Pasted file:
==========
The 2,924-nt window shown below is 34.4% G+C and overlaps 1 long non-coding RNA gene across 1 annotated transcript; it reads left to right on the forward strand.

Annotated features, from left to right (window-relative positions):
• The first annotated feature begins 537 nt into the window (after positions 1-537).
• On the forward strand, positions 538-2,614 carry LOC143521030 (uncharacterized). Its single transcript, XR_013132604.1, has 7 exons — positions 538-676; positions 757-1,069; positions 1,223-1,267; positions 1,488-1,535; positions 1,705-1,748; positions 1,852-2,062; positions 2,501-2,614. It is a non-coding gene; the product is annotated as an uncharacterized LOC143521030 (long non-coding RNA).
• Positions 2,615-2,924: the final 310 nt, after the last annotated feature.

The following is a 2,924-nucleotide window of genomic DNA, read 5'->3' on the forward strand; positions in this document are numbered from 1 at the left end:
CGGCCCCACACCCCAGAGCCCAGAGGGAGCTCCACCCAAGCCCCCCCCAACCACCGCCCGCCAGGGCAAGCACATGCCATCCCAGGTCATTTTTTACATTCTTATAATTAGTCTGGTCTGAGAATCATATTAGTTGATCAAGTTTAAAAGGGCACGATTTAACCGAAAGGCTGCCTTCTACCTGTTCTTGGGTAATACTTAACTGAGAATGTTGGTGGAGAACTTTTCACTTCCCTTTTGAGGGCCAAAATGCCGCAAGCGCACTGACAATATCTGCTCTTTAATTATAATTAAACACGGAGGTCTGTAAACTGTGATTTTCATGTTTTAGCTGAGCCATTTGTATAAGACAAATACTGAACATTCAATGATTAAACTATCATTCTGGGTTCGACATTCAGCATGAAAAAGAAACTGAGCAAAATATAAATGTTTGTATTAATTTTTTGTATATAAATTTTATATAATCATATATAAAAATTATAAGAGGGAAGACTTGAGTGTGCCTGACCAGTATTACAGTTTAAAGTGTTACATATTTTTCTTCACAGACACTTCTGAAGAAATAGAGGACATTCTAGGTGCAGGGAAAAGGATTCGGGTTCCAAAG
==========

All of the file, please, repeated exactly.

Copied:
The 2,924-nt window shown below is 34.4% G+C and overlaps 1 long non-coding RNA gene across 1 annotated transcript; it reads left to right on the forward strand.

Annotated features, from left to right (window-relative positions):
• The first annotated feature begins 537 nt into the window (after positions 1-537).
• On the forward strand, positions 538-2,614 carry LOC143521030 (uncharacterized). Its single transcript, XR_013132604.1, has 7 exons — positions 538-676; positions 757-1,069; positions 1,223-1,267; positions 1,488-1,535; positions 1,705-1,748; positions 1,852-2,062; positions 2,501-2,614. It is a non-coding gene; the product is annotated as an uncharacterized LOC143521030 (long non-coding RNA).
• Positions 2,615-2,924: the final 310 nt, after the last annotated feature.

The following is a 2,924-nucleotide window of genomic DNA, read 5'->3' on the forward strand; positions in this document are numbered from 1 at the left end:
CGGCCCCACACCCCAGAGCCCAGAGGGAGCTCCACCCAAGCCCCCCCCAACCACCGCCCGCCAGGGCAAGCACATGCCATCCCAGGTCATTTTTTACATTCTTATAATTAGTCTGGTCTGAGAATCATATTAGTTGATCAAGTTTAAAAGGGCACGATTTAACCGAAAGGCTGCCTTCTACCTGTTCTTGGGTAATACTTAACTGAGAATGTTGGTGGAGAACTTTTCACTTCCCTTTTGAGGGCCAAAATGCCGCAAGCGCACTGACAATATCTGCTCTTTAATTATAATTAAACACGGAGGTCTGTAAACTGTGATTTTCATGTTTTAGCTGAGCCATTTGTATAAGACAAATACTGAACATTCAATGATTAAACTATCATTCTGGGTTCGACATTCAGCATGAAAAAGAAACTGAGCAAAATATAAATGTTTGTATTAATTTTTTGTATATAAATTTTATATAATCATATATAAAAATTATAAGAGGGAAGACTTGAGTGTGCCTGACCAGTATTACAGTTTAAAGTGTTACATATTTTTCTTCACAGACACTTCTGAAGAAATAGAGGACATTCTAGGTGCAGGGAAAAGGATTCGGGTTCCAAAG